NYE always feels so hyped up and filled with expectations, and I’ve never had one that didn’t feel slightly disappointing. How many years did I spend entering a new year by waiting hours for a cab in the wee hours of the morning, waking up feeling muzzy-mouthed and groggy, taking days to recover?
But ever since I started NYE yoga it feels different. It’s a time for me to spend an hour or two giving my body something to do as my mind sorts through the events of the past 365 days. I begin the year feeling stretched and spent and strong and clear.
On January 2, Olive was at her dad’s so I headed up to Banff for a few days of snowshoeing and skiing. It’s not often that I get the chance to get out of Calgary and move at my own pace instead of Olive’s. It was glorious to soak up the sun and the snow and the bright, new feel everything had to it.
A few weeks ago I sat in a dark theatre and cried, and then immediately felt silly for crying because I wasn’t watching some maudlin film, I was watching Disney’s brightly coloured rendition of Ferdinand the Bull.
I’d taken Olive and one of her friends to see the movie, the afternoon activity a welcome respite from the dull January weather outside. They sat beside me happily kicking their feet and munching popcorn as tears streamed down my face.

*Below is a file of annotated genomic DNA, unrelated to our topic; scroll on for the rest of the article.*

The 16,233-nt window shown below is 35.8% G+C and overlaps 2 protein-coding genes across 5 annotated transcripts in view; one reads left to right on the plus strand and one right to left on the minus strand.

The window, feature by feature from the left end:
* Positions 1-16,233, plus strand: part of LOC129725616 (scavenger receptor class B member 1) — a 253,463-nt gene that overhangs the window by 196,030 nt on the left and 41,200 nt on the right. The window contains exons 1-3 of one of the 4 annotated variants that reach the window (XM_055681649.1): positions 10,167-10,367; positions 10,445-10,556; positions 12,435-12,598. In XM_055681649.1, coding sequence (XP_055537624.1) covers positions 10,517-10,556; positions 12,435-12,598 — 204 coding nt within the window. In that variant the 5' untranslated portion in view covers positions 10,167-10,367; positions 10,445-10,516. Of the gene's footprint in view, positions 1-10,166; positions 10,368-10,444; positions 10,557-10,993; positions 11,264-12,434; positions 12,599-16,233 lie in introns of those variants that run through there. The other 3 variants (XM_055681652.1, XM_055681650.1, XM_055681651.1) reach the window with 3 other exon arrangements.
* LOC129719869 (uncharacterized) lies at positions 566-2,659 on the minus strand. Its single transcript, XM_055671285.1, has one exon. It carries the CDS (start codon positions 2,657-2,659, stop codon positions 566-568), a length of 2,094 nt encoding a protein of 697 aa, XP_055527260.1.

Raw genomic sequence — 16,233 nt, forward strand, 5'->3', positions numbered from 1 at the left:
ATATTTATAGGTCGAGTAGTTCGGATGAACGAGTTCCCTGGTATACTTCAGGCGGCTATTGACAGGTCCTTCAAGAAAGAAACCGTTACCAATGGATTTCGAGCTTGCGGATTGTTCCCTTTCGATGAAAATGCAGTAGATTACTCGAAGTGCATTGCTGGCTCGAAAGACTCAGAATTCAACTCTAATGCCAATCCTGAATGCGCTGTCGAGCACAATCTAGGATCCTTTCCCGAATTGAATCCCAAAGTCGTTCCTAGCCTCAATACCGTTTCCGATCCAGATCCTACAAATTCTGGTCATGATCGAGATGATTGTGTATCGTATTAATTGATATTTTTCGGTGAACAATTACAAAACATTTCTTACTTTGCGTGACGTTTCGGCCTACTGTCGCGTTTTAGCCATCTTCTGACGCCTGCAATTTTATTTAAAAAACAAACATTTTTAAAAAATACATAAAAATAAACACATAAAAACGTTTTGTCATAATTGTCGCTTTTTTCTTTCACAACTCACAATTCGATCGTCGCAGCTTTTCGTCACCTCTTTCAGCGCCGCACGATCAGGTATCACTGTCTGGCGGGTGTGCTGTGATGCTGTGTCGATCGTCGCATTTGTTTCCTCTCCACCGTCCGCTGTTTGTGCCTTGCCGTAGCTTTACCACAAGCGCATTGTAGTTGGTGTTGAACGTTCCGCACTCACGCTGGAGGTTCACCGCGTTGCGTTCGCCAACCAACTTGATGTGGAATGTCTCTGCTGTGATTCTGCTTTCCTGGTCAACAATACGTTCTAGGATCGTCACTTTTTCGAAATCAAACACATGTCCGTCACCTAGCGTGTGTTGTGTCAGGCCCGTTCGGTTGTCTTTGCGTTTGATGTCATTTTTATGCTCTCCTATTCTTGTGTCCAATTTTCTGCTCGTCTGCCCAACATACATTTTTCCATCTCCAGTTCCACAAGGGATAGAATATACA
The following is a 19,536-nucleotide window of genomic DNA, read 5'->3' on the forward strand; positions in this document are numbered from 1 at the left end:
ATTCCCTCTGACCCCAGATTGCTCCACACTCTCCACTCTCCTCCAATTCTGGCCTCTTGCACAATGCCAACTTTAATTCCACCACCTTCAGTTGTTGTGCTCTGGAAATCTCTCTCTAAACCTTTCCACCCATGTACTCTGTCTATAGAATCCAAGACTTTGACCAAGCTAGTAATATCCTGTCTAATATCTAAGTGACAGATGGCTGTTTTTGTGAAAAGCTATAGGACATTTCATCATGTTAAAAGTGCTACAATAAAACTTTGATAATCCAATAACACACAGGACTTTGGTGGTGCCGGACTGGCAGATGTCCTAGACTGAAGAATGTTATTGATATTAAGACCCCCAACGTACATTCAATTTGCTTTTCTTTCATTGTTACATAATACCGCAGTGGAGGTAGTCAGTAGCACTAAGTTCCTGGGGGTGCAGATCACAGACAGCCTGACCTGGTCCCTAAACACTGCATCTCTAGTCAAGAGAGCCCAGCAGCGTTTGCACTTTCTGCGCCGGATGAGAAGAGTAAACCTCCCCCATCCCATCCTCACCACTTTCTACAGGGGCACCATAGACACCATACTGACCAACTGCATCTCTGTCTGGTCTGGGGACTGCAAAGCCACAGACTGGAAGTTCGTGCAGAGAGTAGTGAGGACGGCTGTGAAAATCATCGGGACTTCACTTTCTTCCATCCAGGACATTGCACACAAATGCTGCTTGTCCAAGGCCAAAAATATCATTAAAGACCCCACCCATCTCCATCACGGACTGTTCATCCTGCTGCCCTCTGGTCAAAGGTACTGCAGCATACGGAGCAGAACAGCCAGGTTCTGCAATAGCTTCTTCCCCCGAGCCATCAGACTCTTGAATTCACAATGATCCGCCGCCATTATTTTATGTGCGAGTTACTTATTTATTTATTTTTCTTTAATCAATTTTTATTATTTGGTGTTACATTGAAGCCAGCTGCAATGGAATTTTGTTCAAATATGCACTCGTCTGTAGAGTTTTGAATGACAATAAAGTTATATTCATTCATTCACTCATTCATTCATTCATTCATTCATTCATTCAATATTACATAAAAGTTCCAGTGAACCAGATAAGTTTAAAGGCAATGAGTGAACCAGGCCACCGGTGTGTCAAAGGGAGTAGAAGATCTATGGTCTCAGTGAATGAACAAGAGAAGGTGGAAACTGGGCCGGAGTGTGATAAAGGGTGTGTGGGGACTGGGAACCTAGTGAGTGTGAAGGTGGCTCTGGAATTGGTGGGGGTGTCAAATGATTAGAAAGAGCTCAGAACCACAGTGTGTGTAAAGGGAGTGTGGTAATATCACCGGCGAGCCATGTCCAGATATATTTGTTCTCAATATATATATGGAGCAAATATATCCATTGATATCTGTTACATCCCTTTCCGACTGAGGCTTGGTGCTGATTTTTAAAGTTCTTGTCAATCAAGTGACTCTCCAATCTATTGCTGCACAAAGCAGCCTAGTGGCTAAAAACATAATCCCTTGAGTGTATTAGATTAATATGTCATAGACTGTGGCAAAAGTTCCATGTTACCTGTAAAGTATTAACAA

I could blame it on the outsized eyes or the perfectly timed swelling violins of the soundtrack, but I think more than anything I was bawling because of the story – the world trying to make a fighter out of someone who just didn’t want to fight.
We’re asked to fight so often now. To fight against corruption, oppression, systemic racism and sexism. To resist, persist. To fight cancer and fight depression and constantly be mounting an offense for, or defense against, some thing or another. These are worthy fights, of course, and far less than many others find themselves facing. Yet, it’s overwhelming, it’s it? You just can’t escape it. We’re being pitted against each other more and more, all retreating further away from each other into our respective corners. Fists up, ready to battle.
In that theatre it was like all of the stress and chaos and dismay of the world in the past two years got whittled down and personified by a gigantic cartoon bull in a massive arena, being stabbed and lanced and wounded in order to make him fight.
And so I found myself crying because I guess it didn’t seem too far off, that story. And because I knew that the two little people sitting beside me with their mouths full of popcorn would soon be asking innocent questions about why did they try and make Ferdinand fight? and where was his mummy? and did his Dad really die? and do they really make meat out of bulls in Spain when they break their horns?
And so, although I was in a great mood before and after the film, I sat in the dark and let myself cry a little as I watched it, and hoped that Olive and her friend were oblivious to the cruel truths of the movie and instead, absorbing the lessons that cartoon Ferdinand was heavy-handedly laying out in front of them: Be true to yourself; Being tough doesn’t mean hurting others; Don’t do what everyone else is doing if it doesn’t feel right to you.
If you don’t like the direction of the story, be bold enough to write yourself a new one.